Different tourists take into account the various features of their future destination before taking the final decision to go. The Chernobyl complex has gained a reputation of a mysterious and dangerous place. That’s why during the first years after opening for tourists in 2010, it would attract mostly the fans of extreme entertainment, who often challenge themselves, and are always chasing the chance to raise the adrenaline level. Chernobyl was very popular for journalists eager to find out some new sensations to rattle the nerves of their audience. But now the main tendency shows that Chernobyl is getting more interesting for ordinary tourists, representing the mass market. That’s why the question of whether it’s safe to deposit this place is again very crucial. Of course, the Chernobyl complex can hardly be called a place for family entertainment, as far as visitors under 18 are strictly forbidden to travel to the Exclusion Zone. The same is about pregnant women who are also not allowed to take part even in the Chernobyl guided tours. For other visitors, it’s safe to take a tour, as the radiation rate in the majority of places doesn’t exceed the rate in the big cities all over the world, and the danger of the tour may be easily compared to those of staying long hours in the plane during the intercontinental flight.
During some seasons, tourists are instructed to chose a special type of clothes for the tour. They are also given dosimeters to make sure they are always safe and avoid staying in potentially dangerous areas for too long. Only guided tours are permitted in the area. Professional local guides will make the trip well-organized, interesting, and prevent the visitors from getting lost, as they know the local areas very well.
Chernobyl is still far from being thoroughly explored, and this is its main advantage in comparison to other, less exotic destinations. Except for the Chernobyl Power plant, and the ghost city of Pripyat, and the Duga radar, there are many other attractions you mightn’t even have heard about.
1. Abandoned cooling towers
To serve the Chernobyl Power Plant, the giant cooling towers had been built or were under construction when the disaster occurred in 1986. Now they are numb witnesses of what once happened. More than 90 meters high, they are like hungry creatures of industrial fiction, having opened their huge dark mouths towards the sky, aiming to catch something or to yell in despair. Now they also represent an improvised museum of wall painting and graffiti, and tourist will enjoy visiting them to get more information about the technologies of the Cold War era and take a look at the masterpieces of modern street artists.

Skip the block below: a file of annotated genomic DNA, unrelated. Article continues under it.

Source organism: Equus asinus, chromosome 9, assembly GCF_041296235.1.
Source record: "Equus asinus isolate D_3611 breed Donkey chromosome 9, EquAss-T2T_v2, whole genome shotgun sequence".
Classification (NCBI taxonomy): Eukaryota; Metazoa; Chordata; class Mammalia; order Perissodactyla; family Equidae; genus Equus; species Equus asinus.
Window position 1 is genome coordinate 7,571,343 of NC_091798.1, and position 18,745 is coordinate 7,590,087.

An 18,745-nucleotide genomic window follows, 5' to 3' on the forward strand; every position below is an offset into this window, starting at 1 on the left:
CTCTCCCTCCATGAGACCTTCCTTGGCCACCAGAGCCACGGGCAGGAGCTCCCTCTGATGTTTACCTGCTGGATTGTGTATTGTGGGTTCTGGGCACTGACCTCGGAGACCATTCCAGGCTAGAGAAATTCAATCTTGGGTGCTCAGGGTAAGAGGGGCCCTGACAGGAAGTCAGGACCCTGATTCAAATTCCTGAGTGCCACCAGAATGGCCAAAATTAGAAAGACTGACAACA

2. Catfish lake and Red forest
One of the most exciting features of the Chernobyl touristic complex is the diversity of living beings. After the catastrophe, about 10 square kilometers of the forest near the Power Plant was completely covered with radioactive dust, that’s why got its new name of the Red forest. But now, after decades of the humans’ absence, this area has become a kingdom of wild animals, especially vanishing species. It’s interesting that after more than three decades since the disaster, these days we can see animals in the Exclusion Zone, that hasn’t been inhabiting the area since the 1920s. They are trots, raccoon dogs, elks, foxes, and wolves. Besides, the Exclusion Zone is also famous for the large catfish lake, where huge catfish lay on the bottom of the lake. But tourists also can feed them when they come close to the surface of the lake.
3. Kopachi abandoned kindergarten
Kopachi is a small village within the Exclusion Zone in Chernobyl. It was one of the places where people were evacuated from in the first days and hours after the catastrophe. The abandoned kindergarten in Kopachi on cloudy days may remind you of the scenes from some horror movies. Beds, pillows, toys, and wallpapers were left by people who were in the hurry of saving their lives. Nowadays, this place is popular among photographers who love taking pictures of the post-apocalyptic style.
4. The Elephant’s foot
This place is forbidden to visit as it still covers a lot of radiation risks. But while the CHNPP visit you’ll hear a lot of secrets about it. That is a huge mass of cerium, which resembles the form of an elephant’s foot by its form. In this way, the nuclear fuel leaking during the explosion mixed with glass, sand, and other surrounding materials. It’s very tough and nearly impossible to drill. Now it’s under the cover, as it still contains the living process of nuclear decay. There are some pictures of it, but the main interest is the stories about its appearance and further development, only locals can share with you.
5. Cemetery of ships
The abandoned cargo port near Pripyat is also known as the cemetery of barges and ships. All the ships and other vessels, which were subject to massive doses of radiation during the nuclear disaster, were brought together to the cargo port and left there. During the years, they were affected by water, heat, and corrosion. Nor having been buried, they have found their final resting place, and only tourists and photographers can bother their peace.
6. The Death Bridge
This place is not as dangerous, as its name might suggest. In this way, people call a pedestrian bridge connecting the city of Pripyat to the Chernobyl Power Plant. But at the time of the disaster, the radioactive air brought here the tremendous amount of dust and other dangerous elements, so that the average background radiation on the bridge was about 600 roentgen per hour, the incredible rate of radiation pollution. Of course, there were unbelievable stories, quite far from reality, saying the if a person passes the bridge, he/she will die in less than a couple of hours. This was not true, but at least it has given an interesting, and mysterious name to the ordinary abandoned bridge.